Have books, magazines and reading materials easily available in the home environment so that the toddler can easily access them when they feel like it. Also, reading need not always start from books. The idea is to get the toddler to be interested in text from young so that they will love to read later. Text exists everywhere in the environment. We could draw their attention to signboards, text on food packages (especially their favourite food), pamphlets or brochures. Read out the signboards, road signs, text on the packages to the toddler. It should be done in a very natural and incidental way so that we do not make the process ‘forced’ or stressful for the little one. It could be a fun thing during a supermarket trip where you draw the toddler’s attention to some text of things that he/she is interested in. e.g. toddler is looking at some chocolates. Just read the words on the packages at that moment. It is important to catch this moment as when interest is high, the learning is meaningful.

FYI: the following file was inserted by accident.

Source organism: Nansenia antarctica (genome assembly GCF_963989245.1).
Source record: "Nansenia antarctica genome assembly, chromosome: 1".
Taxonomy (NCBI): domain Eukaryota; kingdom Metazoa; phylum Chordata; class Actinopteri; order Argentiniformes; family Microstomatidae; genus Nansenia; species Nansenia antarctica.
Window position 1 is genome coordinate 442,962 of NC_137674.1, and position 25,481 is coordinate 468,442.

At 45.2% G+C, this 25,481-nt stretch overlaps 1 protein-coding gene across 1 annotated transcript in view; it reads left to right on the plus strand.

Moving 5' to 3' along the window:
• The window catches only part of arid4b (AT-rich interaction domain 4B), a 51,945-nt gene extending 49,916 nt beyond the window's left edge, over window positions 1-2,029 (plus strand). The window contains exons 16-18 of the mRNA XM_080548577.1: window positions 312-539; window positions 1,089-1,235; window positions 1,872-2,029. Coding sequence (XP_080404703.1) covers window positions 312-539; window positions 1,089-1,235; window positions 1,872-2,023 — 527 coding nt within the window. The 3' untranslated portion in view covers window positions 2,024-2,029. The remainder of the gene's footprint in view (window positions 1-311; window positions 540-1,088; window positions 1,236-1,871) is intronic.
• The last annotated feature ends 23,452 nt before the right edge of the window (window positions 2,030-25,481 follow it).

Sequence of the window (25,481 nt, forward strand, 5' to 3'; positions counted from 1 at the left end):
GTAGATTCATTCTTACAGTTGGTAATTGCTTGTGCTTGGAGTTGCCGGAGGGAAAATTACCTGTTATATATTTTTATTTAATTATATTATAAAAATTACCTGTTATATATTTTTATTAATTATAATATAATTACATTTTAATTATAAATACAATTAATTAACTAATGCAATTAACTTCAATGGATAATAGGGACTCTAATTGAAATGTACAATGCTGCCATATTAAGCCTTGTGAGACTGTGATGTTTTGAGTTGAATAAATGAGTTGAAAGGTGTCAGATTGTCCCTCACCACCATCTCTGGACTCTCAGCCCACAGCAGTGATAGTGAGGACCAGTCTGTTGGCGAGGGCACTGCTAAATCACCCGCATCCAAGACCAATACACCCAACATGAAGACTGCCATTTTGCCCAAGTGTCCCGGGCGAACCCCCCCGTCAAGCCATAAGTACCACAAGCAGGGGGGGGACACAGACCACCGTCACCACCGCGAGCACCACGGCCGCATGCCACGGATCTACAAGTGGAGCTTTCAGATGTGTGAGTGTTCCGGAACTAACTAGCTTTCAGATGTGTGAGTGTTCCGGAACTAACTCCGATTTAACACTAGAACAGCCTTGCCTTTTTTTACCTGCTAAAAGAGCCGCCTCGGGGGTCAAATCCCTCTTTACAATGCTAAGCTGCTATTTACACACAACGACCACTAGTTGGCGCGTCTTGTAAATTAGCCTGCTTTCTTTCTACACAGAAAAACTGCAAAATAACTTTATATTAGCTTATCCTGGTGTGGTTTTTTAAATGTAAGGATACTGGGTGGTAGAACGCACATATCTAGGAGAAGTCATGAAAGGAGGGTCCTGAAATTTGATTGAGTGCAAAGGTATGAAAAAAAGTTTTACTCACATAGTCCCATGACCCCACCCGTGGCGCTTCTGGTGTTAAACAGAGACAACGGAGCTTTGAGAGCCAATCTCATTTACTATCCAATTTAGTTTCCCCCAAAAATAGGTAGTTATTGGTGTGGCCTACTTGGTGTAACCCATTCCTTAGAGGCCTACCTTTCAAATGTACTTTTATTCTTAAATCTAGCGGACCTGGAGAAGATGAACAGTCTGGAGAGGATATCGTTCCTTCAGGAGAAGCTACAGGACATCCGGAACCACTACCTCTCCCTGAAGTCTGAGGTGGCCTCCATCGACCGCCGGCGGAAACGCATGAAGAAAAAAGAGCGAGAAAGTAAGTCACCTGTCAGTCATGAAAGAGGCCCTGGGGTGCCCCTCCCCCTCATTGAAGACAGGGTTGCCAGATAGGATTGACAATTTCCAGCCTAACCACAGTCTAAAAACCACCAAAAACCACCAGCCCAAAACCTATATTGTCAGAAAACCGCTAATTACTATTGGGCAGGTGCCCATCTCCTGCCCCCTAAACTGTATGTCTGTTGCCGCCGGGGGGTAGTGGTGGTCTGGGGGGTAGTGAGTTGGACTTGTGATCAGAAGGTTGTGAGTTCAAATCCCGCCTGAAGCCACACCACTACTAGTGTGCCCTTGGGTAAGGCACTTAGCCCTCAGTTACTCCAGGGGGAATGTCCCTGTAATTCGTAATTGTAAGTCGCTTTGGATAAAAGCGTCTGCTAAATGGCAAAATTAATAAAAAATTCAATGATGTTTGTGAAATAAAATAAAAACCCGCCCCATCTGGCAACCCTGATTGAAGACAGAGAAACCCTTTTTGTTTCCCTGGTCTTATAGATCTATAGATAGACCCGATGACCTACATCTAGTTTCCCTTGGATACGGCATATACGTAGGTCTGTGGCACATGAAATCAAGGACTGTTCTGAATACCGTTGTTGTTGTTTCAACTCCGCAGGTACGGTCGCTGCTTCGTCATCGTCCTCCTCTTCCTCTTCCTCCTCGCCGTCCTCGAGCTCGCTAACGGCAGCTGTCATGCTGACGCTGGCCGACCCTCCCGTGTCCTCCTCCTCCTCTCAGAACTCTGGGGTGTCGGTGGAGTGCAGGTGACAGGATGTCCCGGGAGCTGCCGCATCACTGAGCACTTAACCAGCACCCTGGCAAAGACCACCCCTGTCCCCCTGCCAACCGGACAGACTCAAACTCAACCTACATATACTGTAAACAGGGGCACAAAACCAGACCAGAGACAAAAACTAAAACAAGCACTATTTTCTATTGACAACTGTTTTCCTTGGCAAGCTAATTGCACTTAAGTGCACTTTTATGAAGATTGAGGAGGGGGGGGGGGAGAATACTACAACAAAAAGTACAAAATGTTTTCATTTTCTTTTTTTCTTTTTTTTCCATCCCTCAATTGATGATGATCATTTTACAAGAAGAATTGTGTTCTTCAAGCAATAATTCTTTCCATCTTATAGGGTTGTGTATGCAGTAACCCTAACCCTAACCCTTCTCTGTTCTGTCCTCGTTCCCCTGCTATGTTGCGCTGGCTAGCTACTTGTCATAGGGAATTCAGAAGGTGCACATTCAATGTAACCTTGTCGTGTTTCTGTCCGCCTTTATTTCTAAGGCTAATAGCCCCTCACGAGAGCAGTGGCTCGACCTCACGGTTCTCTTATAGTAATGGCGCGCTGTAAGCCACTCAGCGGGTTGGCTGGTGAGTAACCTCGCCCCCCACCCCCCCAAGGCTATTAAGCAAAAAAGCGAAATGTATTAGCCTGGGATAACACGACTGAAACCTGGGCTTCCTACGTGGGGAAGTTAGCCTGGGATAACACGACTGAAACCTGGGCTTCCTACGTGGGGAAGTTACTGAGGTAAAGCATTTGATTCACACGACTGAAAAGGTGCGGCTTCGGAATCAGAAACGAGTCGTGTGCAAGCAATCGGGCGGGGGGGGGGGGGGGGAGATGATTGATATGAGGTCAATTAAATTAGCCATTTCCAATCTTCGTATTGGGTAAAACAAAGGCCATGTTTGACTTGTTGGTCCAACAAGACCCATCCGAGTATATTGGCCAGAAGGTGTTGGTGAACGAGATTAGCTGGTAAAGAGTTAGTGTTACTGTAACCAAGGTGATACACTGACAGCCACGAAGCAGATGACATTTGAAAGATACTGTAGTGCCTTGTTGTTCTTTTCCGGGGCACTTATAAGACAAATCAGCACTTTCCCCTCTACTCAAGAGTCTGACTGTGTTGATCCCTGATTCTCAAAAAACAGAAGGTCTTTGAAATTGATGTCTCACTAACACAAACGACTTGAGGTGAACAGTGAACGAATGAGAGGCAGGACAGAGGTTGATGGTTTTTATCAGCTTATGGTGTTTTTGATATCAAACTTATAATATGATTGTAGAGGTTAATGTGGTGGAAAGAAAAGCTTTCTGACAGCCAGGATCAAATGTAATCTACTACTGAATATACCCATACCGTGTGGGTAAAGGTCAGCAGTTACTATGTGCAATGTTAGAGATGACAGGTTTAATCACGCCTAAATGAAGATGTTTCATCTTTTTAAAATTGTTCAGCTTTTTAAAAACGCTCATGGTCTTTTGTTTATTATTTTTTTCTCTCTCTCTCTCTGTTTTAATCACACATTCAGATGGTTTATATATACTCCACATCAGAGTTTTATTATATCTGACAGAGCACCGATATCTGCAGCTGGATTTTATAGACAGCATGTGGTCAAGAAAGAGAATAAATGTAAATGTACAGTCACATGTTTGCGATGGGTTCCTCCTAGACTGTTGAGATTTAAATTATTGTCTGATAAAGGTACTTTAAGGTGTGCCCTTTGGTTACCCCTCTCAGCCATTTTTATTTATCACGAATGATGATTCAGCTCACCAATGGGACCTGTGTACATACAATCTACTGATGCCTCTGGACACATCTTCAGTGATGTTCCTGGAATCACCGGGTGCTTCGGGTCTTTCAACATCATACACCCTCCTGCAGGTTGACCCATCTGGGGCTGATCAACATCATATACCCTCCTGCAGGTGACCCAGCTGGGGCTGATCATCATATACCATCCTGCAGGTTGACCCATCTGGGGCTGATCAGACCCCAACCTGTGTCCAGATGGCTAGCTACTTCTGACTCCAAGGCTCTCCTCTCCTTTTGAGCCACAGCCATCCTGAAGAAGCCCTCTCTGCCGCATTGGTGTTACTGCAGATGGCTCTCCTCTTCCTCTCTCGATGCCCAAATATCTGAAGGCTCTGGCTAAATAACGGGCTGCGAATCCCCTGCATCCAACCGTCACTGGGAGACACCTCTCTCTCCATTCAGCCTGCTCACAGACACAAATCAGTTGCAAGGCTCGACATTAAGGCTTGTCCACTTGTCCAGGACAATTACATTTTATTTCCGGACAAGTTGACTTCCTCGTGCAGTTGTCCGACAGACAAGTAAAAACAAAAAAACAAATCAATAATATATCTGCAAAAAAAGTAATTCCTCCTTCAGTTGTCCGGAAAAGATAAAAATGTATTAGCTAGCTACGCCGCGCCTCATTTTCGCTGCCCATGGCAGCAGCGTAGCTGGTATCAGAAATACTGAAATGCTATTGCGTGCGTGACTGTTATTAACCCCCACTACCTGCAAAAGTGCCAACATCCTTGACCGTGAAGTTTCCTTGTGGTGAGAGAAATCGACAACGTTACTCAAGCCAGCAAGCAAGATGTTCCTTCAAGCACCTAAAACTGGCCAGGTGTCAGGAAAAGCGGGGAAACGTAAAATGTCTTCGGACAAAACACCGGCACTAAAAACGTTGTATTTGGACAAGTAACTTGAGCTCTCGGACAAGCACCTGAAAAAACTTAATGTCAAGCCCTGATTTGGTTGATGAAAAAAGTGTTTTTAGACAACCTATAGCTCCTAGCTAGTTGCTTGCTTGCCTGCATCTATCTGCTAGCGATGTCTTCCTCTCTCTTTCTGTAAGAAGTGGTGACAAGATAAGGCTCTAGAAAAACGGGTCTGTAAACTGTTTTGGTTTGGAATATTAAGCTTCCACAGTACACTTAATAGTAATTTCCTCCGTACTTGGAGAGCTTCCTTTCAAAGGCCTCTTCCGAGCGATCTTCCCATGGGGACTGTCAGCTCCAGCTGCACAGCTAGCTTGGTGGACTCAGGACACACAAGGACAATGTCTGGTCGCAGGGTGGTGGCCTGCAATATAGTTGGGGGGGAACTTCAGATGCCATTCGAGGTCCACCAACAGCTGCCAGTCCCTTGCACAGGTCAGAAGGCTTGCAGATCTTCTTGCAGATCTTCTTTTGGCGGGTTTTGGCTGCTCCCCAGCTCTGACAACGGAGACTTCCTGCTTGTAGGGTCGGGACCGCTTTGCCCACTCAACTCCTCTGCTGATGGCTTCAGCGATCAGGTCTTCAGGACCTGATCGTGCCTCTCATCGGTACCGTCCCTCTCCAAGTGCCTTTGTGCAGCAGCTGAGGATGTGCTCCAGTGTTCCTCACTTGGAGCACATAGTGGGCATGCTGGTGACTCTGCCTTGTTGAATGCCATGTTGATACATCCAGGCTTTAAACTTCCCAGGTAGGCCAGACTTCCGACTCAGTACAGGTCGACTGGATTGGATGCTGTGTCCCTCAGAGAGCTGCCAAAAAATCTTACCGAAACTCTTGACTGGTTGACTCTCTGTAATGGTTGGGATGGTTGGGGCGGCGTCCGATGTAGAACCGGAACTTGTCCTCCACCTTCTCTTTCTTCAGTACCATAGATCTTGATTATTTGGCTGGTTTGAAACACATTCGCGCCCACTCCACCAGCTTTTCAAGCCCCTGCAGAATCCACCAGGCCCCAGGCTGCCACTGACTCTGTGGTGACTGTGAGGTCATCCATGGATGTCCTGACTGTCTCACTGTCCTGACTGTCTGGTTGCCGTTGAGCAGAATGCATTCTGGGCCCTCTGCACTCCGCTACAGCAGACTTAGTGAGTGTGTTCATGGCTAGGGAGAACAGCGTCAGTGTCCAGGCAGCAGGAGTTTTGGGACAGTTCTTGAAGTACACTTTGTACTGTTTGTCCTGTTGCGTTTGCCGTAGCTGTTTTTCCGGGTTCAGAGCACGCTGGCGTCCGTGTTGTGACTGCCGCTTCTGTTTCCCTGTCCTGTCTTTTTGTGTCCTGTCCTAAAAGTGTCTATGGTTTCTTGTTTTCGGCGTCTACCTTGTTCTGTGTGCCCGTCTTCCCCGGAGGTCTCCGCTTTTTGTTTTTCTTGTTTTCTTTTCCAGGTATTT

3. What can parents do to make them interested in reading?

What activities can we get a toddler to be involved in since they can't read yet? There are activities to get the toddlers ready for ‘serious’ reading in future. We refer to them as pre-reading activities. Not writing though as this should come last. First we need to understand that language development starts from listening, speaking, reading then writing. Therefore, by talking to the toddler frequently, we are exposing the child to a lot of language. They are receiving it but not using them yet because they are developmentally not ready. So talking to the toddlers sets the first language environment. They will try to model after the adults and imitate the sounds or phrases they hear. This is important as it will help them make the connection that another form of language is written and it can be found primarily in books.